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Jewish World Review
Sept. 1, 2006
/ 8 Elul, 5766
Tips for good living
My father-in-law has seen something that few people see: 95 candles on his birthday cake.
He lives on his own in a big old house on a small acreage in Ohio.
If you asked him the secret to a long life, he would probably say, "What's that, honey?"
He is hard of hearing. Other than that, he has all his original parts and they are in good working order.
He mows, cooks, drives, saves things, has kept a daily journal for years, has quick reflexes and a phenomenal memory, and could probably whip that Ken Jennings, who had the long run on "Jeopardy!"
And, oh yes, he just got his first cell phone.
He has witnessed the evolution of automobiles, telephones, electric lights, airplanes, and air-conditioned combines.
He has outlasted flappers, gangsters, elevator attendants, streetcar conductors, moonshiners, segregation and the days when a real person used to answer the phone.
He was married for nearly 49 years and has been a widower for nine.
He is a life-long Lutheran, which is why on his 95th birthday we posted "Hub's 95 Theses," or the things we have learned to be true from knowing him.
In the interest of good health and a long life, I share the following few:
Marry a good woman.
Have children late in life; it keeps you young.
Learn how to dance. Especially the polka.
Own a convertible sometime in life. Even if you don't buy it until you're 87.
Let your hearing aids ring; it gives your kids and grandkids something to talk about.
Say "I love you" often.
Tell interesting stories from the past, like remembering Armistice Day, seeing the first transcontinental flight fly overhead and watching FDR's motorcade. It's a good way of teaching history, and makes you an interesting dinner guest.
Ignore the experts eat lots of ham, sausage, bacon and deli meats. Nitrates are the fountain of youth.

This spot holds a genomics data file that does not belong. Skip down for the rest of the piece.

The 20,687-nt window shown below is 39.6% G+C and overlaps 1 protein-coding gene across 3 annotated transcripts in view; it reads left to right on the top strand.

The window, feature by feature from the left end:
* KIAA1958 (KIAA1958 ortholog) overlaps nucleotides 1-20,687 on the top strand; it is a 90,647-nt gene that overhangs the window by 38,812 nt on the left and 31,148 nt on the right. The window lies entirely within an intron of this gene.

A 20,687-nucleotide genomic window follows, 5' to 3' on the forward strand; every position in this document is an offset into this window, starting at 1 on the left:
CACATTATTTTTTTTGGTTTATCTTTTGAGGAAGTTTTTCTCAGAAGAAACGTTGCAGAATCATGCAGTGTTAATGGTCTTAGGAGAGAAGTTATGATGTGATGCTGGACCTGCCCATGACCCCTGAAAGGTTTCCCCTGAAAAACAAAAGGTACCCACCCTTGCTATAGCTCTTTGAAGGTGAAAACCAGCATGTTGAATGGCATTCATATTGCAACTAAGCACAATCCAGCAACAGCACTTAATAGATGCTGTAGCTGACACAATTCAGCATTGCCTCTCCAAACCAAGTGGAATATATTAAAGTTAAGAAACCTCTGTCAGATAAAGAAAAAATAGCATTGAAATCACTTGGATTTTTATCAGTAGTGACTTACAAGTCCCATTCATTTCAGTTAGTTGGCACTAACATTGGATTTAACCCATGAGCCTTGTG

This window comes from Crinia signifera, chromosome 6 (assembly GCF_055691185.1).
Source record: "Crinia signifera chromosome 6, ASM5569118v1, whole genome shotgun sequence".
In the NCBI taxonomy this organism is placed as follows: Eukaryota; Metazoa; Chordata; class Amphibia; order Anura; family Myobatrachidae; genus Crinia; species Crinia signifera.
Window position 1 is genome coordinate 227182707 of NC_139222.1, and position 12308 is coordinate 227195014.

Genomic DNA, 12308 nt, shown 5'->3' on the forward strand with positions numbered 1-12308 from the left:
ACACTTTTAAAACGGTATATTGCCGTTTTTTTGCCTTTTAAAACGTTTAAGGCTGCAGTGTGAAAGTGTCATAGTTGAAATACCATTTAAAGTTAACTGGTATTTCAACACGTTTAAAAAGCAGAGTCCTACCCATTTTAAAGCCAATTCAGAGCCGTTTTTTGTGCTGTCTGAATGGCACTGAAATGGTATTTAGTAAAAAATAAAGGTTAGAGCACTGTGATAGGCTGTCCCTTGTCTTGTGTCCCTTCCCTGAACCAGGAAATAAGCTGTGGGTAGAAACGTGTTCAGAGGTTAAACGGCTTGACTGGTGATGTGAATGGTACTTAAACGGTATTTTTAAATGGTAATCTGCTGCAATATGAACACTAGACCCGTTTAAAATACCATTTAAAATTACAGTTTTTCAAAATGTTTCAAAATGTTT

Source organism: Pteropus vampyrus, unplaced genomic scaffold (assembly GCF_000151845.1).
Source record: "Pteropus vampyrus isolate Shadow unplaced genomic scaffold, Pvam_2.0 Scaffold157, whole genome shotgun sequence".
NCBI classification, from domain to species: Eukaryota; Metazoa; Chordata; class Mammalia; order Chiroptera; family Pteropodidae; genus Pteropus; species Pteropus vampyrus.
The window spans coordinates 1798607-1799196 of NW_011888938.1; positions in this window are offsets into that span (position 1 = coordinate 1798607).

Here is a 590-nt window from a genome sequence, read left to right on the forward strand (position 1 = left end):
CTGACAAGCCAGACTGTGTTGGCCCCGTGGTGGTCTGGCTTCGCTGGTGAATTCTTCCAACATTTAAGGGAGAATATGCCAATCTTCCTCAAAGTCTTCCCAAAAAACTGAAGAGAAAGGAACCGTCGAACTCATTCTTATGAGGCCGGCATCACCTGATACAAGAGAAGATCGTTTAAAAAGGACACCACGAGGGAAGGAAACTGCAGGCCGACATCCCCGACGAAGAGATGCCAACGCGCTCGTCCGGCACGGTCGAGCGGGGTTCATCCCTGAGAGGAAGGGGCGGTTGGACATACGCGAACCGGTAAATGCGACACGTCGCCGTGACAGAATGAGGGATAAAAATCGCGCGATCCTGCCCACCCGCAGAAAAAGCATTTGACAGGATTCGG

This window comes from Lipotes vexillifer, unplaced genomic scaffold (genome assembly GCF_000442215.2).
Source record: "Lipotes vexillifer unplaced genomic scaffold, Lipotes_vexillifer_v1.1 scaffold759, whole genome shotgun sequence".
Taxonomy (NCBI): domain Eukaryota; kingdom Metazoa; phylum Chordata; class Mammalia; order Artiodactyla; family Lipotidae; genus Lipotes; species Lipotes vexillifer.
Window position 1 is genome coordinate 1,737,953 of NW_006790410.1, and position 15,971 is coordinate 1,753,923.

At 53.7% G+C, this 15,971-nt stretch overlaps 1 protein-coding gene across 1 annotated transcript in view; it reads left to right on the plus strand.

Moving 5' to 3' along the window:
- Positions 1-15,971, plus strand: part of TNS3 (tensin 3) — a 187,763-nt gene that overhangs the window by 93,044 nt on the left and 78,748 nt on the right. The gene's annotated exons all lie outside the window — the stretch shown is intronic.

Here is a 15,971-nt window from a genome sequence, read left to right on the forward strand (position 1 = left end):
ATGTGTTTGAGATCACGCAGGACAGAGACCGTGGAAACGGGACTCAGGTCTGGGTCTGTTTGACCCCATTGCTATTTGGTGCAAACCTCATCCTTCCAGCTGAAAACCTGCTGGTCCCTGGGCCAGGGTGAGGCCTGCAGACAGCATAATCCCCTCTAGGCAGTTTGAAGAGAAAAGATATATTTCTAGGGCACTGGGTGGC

A man can never have enough rolls of string, batteries or mouse traps.
Always shop with coupons.
When you mow acreage, it's good to have one lawnmower and nine spares on hand.
Groundhogs: if you can't kill 'em, outlive 'em.
Train your grown kids to check in by phone every night at 9:45. Remind them not to go out after dark.
Watch the Chicago news on WGN every night at 10; it makes wherever you live feel safe.
Never leave home without checking The Weather Channel.
Always lock The Club on your steering wheel.
When temperature is above 70, unbutton your shirt.
When temperature is above 80, take it off.
Dress up for church wear your white loafers.
If you have grandkids over the age of 27 who are single, remind them to get married.
If it bends, creaks or hurts, apply Icy Hot.
A bloody Mary a day keeps the doctor away.
Never miss a high school reunion. Class of '28.
Get one of those unlimited calling plans and stay in touch with friends and family.
Thirty-three years of retirement from General Motors. GM "Good to Me.
Find a ball team (preferably the Reds) and follow them. It helps the loneliness.
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JWR contributor Lori Borgman is the author of , most recently, "Pass the Faith, Please" (Click HERE to purchase. Sales help fund JWR.) and I Was a Better Mother Before I Had Kids To comment, please click here. To visit her website click here.
© 2006, Lori Borgman
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